Psychological Bulletin | Year: 2014

In 2 meta-analyses, we examined the relationship between perceived discrimination and psychological well-being and tested a number of moderators of that relationship. In Meta-Analysis 1 (328 independent effect sizes, N = 144,246), we examined correlational data measuring both perceived discrimination and psychological well-being (e.g., self-esteem, depression, anxiety, psychological distress, life satisfaction). Using a random-effects model, the mean weighted effect size was significantly negative, indicating harm (r =-.23). Effect sizes were larger for disadvantaged groups (r = -.24) compared to advantaged groups (r =-.10), larger for children compared to adults, larger for perceptions of personal discrimination compared to group discrimination, and weaker for racism and sexism compared to other stigmas. The negative relationship was significant across different operationalizations of well-being but was somewhat weaker for positive outcomes (e.g., self-esteem, positive affect) than for negative outcomes (e.g., depression, anxiety, negative affect). Importantly, the effect size was significantly negative even in longitudinal studies that controlled for prior levels of well-being (r = -.15). In Meta-Analysis 2 (54 independent effect sizes, N = 2,640), we examined experimental data from studies manipulating perceptions of discrimination and measuring well-being. We found that the effect of discrimination on well-being was significantly negative for studies that manipulated general perceptions of discrimination (d =-.25), but effects did not differ from 0 when attributions to discrimination for a specific negative event were compared to personal attributions (d =.06). Overall, results support the idea that the pervasiveness of perceived discrimination is fundamental to its harmful effects on psychological well-being. © 2014 American Psychological Association.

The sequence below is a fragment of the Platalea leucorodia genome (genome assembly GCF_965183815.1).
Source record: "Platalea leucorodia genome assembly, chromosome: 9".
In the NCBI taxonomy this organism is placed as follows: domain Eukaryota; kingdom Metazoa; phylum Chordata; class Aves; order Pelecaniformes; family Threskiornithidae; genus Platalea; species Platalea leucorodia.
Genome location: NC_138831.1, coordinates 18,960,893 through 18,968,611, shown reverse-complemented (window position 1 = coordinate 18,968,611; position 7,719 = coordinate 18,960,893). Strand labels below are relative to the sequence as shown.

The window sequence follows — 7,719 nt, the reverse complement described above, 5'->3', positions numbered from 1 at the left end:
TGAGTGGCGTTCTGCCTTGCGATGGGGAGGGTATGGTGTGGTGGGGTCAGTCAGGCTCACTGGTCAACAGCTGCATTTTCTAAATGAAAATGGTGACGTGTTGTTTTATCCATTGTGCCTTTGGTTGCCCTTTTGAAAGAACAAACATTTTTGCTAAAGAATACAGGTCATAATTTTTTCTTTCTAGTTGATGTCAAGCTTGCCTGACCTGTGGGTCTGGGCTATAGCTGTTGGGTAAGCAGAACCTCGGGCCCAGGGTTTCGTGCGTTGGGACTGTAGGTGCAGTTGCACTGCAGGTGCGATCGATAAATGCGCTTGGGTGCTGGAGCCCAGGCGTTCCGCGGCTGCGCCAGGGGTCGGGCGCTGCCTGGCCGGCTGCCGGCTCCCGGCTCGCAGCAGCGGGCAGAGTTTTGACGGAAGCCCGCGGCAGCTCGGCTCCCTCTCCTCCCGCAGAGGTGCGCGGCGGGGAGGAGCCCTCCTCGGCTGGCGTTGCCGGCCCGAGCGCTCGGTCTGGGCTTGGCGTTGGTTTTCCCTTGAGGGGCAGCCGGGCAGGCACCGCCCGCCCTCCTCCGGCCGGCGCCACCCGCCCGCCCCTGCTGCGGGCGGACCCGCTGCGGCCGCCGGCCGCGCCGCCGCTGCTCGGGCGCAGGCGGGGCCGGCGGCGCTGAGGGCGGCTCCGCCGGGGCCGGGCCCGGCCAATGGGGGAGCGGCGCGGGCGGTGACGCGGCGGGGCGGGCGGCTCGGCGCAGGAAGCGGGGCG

Agency: NSF | Branch: Standard Grant | Program: | Phase: OFFICE OF SPECIAL PROGRAMS-DMR | Award Amount: 287.89K | Year: 2016